China and AUKUS: growing tensions ahead

Nov 21, 2022
Xi Jinping profile image.

Given Beijing’s grave concerns and strong actions against AUKUS thus far, one can expect significant tensions between China and the AUKUS countries ahead.

Much of the debate on AUKUS in Australia has focused on the strategic rationale for the Royal Australian Navy acquiring eight nuclear-powered submarines (SSNs) and the likely timeframe for the vessels to be delivered. Relatively little attention has been paid to China’s thinking of and responses to AUKUS, even though the security pact has been generally perceived as a strategic move to check growing Chinese military power in the Indo-Pacific. Nevertheless, recent actions undertaken by Beijing against AUKUS foreshadow growing tensions ahead.

On 2 October 2022, the China Daily, China’s state-run English newspaper, featured a report claiming a diplomatic victory for Beijing at the 66th International Atomic Energy Agency (IAEA) General Conference held in Vienna on 26-30 September. According to the report, the Chinese delegation to the Conference successfully “thwarted” an effort by the three AUKUS countries, Australia, the United States, and the United Kingdom, to propose an amendment to an IAEA safeguards resolution in order to “whitewash” the SSNs deal in the context of the Treaty on the Non-Proliferation of Nuclear Weapons (NPT). Due to China’s opposition, as the report claimed, the three AUKUS nations eventually had to withdraw the proposed amendment. In a subsequent media interview after the IAEA conference, Ambassador Wang Qun, China’s Permanent Representative to the UN in Vienna, described the exchanges over the nuclear submarine issues at the conference as “unprecedentedly fierce” and “unprecedentedly substantial.” Indeed, it was reported elsewhere that a Chinese-sponsored anti-AUKUS resolution was also blocked at the conference.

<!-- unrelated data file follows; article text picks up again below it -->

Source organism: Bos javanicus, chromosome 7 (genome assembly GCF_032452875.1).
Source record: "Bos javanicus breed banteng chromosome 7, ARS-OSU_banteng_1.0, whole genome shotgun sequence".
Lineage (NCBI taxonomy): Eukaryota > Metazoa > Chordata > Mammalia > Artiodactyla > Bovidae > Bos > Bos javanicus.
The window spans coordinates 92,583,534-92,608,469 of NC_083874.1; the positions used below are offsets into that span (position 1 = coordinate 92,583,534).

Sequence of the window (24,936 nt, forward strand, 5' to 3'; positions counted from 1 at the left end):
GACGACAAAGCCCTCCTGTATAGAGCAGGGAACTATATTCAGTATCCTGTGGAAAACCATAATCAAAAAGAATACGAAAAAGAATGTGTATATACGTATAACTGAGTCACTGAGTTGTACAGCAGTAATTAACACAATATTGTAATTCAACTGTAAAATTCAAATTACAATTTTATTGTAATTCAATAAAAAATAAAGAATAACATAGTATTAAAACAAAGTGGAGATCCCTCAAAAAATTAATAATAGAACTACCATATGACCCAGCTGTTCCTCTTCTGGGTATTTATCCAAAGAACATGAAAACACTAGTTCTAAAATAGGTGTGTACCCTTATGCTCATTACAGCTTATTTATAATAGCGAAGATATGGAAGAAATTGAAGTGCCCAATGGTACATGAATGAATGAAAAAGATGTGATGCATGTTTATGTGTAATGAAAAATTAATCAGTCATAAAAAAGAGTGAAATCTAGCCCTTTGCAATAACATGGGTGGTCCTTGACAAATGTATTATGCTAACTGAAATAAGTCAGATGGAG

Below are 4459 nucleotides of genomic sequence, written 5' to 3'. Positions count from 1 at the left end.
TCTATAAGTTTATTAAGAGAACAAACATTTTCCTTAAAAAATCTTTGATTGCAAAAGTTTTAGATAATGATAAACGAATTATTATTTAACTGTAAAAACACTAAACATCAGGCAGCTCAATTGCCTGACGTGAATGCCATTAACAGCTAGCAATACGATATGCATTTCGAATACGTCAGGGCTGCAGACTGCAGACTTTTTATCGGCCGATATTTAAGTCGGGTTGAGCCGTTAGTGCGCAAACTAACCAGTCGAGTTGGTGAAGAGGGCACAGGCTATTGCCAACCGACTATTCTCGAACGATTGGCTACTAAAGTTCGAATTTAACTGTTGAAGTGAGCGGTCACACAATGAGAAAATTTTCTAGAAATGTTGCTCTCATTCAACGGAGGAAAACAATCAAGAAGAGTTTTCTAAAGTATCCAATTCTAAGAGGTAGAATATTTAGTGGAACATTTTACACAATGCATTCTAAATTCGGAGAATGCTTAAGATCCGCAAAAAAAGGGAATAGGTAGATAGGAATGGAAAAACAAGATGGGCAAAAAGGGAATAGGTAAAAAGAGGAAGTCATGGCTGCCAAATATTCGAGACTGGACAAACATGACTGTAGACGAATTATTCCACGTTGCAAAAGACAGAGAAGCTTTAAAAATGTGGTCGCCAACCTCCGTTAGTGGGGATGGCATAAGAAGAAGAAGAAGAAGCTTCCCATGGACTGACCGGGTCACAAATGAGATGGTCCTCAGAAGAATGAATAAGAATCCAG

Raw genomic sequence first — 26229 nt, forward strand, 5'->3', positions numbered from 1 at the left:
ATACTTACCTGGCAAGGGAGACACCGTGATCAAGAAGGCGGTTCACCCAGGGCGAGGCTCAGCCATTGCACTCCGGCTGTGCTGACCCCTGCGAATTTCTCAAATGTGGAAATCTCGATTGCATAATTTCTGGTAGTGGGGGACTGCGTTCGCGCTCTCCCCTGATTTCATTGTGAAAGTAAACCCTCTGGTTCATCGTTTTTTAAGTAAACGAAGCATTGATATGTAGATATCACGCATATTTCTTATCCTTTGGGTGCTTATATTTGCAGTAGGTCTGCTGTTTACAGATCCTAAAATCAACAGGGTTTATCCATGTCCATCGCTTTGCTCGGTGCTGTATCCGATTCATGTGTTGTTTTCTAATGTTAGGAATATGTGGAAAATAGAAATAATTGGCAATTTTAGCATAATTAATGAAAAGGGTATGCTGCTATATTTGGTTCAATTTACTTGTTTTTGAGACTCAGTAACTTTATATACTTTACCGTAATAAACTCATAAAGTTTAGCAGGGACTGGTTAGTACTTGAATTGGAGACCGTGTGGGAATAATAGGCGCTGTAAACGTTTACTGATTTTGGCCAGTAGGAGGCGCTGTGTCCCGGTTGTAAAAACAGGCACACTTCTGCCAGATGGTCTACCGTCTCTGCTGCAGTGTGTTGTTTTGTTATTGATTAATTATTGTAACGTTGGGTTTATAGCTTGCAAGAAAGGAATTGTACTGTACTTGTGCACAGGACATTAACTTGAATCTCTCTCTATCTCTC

The diplomatic battle at the IAEA conference was just one of a series of diplomatic and legal challenges staged by China against AUKUS in the context of the NPT. Ever since the announcement of AUKUS in September 2021, Beijing has mounted stringent criticisms of the trilateral partnership, condemning it for posing risks to nuclear proliferation, triggering an arms race and undermining regional peace and stability. In July 2022, two Chinese state-affiliated institutes, the China Arms Control and Disarmament Association and the China Institute of Nuclear Industry Strategy, jointly released a report on AUKUS. Entitled “A dangerous conspiracy: the nuclear proliferation risk of the nuclear-powered submarines collaboration in the context of AUKUS,” the some 12,000 word report claimed, among other things, that the submarine agreement was “a blatant act of nuclear proliferation” and “a serious violation” of the objective and purpose of the NPT by setting “a dangerous precedent” of transferring weapons-grade nuclear materials from nuclear-weapon states (US and UK) to a non-nuclear-weapon state (Australia).